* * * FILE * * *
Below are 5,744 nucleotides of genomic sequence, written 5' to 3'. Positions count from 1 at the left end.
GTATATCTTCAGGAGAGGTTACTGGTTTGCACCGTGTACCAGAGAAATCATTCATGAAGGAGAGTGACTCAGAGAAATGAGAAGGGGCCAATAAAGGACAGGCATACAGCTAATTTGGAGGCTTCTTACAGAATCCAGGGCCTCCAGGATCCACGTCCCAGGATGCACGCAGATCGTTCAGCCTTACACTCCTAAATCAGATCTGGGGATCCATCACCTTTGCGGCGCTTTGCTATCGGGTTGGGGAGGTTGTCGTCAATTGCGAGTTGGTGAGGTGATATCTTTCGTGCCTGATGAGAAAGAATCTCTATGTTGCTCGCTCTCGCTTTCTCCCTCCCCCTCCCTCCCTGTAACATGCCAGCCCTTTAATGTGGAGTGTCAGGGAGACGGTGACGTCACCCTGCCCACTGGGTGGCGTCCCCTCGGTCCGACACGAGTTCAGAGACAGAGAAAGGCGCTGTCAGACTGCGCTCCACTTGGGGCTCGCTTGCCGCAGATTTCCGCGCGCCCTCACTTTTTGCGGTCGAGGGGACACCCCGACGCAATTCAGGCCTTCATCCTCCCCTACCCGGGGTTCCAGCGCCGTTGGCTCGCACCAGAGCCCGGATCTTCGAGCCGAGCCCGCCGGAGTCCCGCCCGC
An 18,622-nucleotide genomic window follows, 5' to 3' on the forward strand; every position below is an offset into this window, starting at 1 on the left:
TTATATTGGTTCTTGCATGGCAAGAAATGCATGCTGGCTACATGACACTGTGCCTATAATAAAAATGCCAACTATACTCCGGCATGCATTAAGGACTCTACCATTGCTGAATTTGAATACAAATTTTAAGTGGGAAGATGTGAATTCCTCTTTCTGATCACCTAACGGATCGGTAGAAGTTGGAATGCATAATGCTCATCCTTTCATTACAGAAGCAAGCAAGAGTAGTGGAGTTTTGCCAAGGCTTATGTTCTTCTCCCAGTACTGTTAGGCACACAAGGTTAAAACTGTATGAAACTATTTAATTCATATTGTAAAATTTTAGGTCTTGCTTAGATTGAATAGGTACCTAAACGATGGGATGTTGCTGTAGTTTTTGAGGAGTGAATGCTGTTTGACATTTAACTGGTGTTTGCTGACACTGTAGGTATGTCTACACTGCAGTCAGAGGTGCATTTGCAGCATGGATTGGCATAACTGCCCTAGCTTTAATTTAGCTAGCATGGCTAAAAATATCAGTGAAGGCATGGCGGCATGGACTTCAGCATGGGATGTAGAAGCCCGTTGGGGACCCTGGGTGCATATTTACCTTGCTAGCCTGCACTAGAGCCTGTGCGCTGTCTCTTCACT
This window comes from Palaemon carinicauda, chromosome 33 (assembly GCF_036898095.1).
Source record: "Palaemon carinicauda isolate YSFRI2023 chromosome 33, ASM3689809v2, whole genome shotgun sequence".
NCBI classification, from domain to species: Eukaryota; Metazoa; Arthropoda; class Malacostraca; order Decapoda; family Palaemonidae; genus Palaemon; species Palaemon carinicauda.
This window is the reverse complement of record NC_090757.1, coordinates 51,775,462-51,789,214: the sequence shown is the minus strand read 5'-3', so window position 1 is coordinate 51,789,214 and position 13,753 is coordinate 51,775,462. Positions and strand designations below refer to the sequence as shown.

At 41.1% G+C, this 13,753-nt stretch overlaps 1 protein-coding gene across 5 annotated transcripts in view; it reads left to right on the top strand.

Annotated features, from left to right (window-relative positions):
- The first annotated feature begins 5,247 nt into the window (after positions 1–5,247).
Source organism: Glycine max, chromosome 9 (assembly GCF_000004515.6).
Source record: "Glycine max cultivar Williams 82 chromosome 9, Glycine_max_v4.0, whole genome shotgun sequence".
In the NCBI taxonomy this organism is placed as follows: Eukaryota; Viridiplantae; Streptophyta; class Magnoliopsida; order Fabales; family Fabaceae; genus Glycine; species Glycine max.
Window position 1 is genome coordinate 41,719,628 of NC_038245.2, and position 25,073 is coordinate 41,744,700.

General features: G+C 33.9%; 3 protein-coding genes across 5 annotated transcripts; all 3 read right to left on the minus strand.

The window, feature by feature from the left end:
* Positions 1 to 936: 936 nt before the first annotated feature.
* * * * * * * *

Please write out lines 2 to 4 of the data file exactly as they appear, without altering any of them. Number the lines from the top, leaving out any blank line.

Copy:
GTATATCTTCAGGAGAGGTTACTGGTTTGCACCGTGTACCAGAGAAATCATTCATGAAGGAGAGTGACTCAGAGAAATGAGAAGGGGCCAATAAAGGACAGGCATACAGCTAATTTGGAGGCTTCTTACAGAATCCAGGGCCTCCAGGATCCACGTCCCAGGATGCACGCAGATCGTTCAGCCTTACACTCCTAAATCAGATCTGGGGATCCATCACCTTTGCGGCGCTTTGCTATCGGGTTGGGGAGGTTGTCGTCAATTGCGAGTTGGTGAGGTGATATCTTTCGTGCCTGATGAGAAAGAATCTCTATGTTGCTCGCTCTCGCTTTCTCCCTCCCCCTCCCTCCCTGTAACATGCCAGCCCTTTAATGTGGAGTGTCAGGGAGACGGTGACGTCACCCTGCCCACTGGGTGGCGTCCCCTCGGTCCGACACGAGTTCAGAGACAGAGAAAGGCGCTGTCAGACTGCGCTCCACTTGGGGCTCGCTTGCCGCAGATTTCCGCGCGCCCTCACTTTTTGCGGTCGAGGGGACACCCCGACGCAATTCAGGCCTTCATCCTCCCCTACCCGGGGTTCCAGCGCCGTTGGCTCGCACCAGAGCCCGGATCTTCGAGCCGAGCCCGCCGGAGTCCCGCCCGC
An 18,622-nucleotide genomic window follows, 5' to 3' on the forward strand; every position below is an offset into this window, starting at 1 on the left:
TTATATTGGTTCTTGCATGGCAAGAAATGCATGCTGGCTACATGACACTGTGCCTATAATAAAAATGCCAACTATACTCCGGCATGCATTAAGGACTCTACCATTGCTGAATTTGAATACAAATTTTAAGTGGGAAGATGTGAATTCCTCTTTCTGATCACCTAACGGATCGGTAGAAGTTGGAATGCATAATGCTCATCCTTTCATTACAGAAGCAAGCAAGAGTAGTGGAGTTTTGCCAAGGCTTATGTTCTTCTCCCAGTACTGTTAGGCACACAAGGTTAAAACTGTATGAAACTATTTAATTCATATTGTAAAATTTTAGGTCTTGCTTAGATTGAATAGGTACCTAAACGATGGGATGTTGCTGTAGTTTTTGAGGAGTGAATGCTGTTTGACATTTAACTGGTGTTTGCTGACACTGTAGGTATGTCTACACTGCAGTCAGAGGTGCATTTGCAGCATGGATTGGCATAACTGCCCTAGCTTTAATTTAGCTAGCATGGCTAAAAATATCAGTGAAGGCATGGCGGCATGGACTTCAGCATGGGATGTAGAAGCCCGTTGGGGACCCTGGGTGCATATTTACCTTGCTAGCCTGCACTAGAGCCTGTGCGCTGTCTCTTCACT